The start is done at anchor. A line is set and buoys are laid along the line. Each racing Dhow picks up an anchor off the bow and one off the stern. At the starting signal…a green flag…the crew pull the sails up and cut the anchor lines. The Dhows quickly accelerate up to 10 knots of boat speed in just 7 knots of wind.

Artemis was on Dhow #95. I don’t know her name but she had been in the owner’s family for more than a hundred years. Ali’s (the owner) family actually used that very Dhow for trading with India over a hundred years ago. Imagine that…a boat with a real useful purpose.

Artemis and the good ship #95 finished a credible 4th. The French-German team of ALL4ONE won the 40 minute downwind sprint. The finish line was right in front of the famous, sail shaped hotel, the Burj Al Arab.

Tomorrow Louis Vuitton Trophy racing resumes. Artemis Racing faces the Russian team Synergy in the second flight of the day and then the leaders, BMW ORACLE Racing in the 4th flight.


No wind this morning meant no Petit Final for Artemis.

Instead the race committee had to move straight into the finals when the wind filled around noon.

In the first race of the day, the Russians on Synergy kept their winning ways from yesterday and took control right from the start, made it look easy and won by about a minute over Team New Zealand.

So, with the Russians up 2-0 in the first to win 3 final, the Kiwi’s had their back against the wall in race 3. The Russians once again had the better of the start and immediately got control and the lead. With a 25 second lead at the first mark and the southeasterly breeze now well filled in at 11 knots and reasonable steady, it looked like it was going to be a short day.

But the Kiwis found a bit more pressure on the very short side of the course they were give and the Russians failed to cover. The Kiwis closed to near equal at the leeward gate and then the Russians botched the spinnaker drop. Race over. Now it was 2-1 in favor of the Russians but the Kiwis had been given a second life.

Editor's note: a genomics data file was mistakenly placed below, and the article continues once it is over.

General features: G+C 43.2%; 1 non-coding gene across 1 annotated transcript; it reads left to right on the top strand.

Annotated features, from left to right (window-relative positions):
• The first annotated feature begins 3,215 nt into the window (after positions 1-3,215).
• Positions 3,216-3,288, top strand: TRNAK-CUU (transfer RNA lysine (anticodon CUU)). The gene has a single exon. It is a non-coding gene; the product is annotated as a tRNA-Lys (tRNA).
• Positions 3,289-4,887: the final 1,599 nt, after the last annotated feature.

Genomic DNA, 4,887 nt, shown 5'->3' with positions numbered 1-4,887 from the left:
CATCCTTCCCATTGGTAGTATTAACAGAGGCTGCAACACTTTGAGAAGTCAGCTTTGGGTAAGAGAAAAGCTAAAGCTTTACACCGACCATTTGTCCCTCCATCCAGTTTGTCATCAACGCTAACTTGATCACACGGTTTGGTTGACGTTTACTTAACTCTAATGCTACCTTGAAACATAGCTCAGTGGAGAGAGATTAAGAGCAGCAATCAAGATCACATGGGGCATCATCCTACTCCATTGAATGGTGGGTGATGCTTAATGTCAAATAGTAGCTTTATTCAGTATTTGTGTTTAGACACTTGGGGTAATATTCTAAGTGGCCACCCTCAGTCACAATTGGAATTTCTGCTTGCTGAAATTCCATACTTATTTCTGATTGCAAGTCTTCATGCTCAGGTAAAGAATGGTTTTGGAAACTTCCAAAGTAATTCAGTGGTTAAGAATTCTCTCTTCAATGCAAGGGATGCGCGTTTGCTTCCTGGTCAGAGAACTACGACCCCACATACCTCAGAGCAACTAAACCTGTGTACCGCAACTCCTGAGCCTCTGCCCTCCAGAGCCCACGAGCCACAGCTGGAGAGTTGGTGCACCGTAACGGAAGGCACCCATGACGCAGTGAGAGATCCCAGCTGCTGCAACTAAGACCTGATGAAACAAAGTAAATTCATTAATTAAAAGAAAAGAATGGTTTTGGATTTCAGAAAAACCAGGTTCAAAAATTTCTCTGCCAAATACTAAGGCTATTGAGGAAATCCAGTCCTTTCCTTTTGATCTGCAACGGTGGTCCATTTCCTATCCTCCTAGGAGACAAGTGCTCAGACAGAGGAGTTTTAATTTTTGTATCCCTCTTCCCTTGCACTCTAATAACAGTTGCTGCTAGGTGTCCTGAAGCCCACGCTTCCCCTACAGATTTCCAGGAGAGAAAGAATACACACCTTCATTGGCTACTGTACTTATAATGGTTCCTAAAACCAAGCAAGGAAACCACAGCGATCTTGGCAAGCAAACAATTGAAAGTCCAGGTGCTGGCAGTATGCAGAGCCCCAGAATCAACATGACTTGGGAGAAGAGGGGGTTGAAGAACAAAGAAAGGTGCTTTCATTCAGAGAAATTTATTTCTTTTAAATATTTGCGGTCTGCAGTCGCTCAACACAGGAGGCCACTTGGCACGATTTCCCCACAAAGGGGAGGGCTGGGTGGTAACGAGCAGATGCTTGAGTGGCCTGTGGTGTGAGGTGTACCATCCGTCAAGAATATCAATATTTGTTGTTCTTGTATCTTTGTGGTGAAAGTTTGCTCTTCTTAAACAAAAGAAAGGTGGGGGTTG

The first windward leg of final two races were almost virtual replays of each other with the Kiwis holding the narrowest of leads around the first windward mark. In the 4th race, the Russians were patiently waiting for the Kiwi’s to gybe and executed a perfect “match” and rolled the Kiwis. But the Russians got a bit greedy at the end of the run and tried to push down on the Kiwi’s as windward boat. The Kiwis flagged the Russians for sailing below proper course and the umpires penalized Synergy. The Russians led up the second windward leg but could not get enough distance in front to complete the penalty turn. On the final run to the finish, the Russians tried to engage the Kiwis in an effort to get them an offsetting penalty but the Kiwis managed to stay clear and go in for the win.

Race 5 was for all the marbles. Reply of race for up the first windward leg. Kiwis stayed in front all the way by the narrowest or margins. The Russians got a small tear in their gennaker on the final hoist. A few gybes ensued as the Russians tried to apply pressure to the Kiwi’s. Then the Russian gennaker exploded and that was all she wrote.

So in a miracle of sorts, the Russians found a way to lose after being up 2-0 and with set point in the third.

Team New Zealand remains the standard in the Louis Vuitton Trophy. They do have the teamwork element down. But some of the new teams are getting close to knocking them off and the trend line for these new teams is very steep indeed.

Next Louis Vuitton event will be in Dubai in November. Following Dubai we will be in Hong Kong in January.

For many of us, we are on our way to Copenhagen tonight for the RC 44 event this coming week. Practice tomorrow and then straight into the match racing part on Tuesday. I will take tomorrow off from the reports and pick it up again Tuesday after racing


No racing for Artemis today. If wind permits, we will race All4One in the Petit final first thing Sunday morning.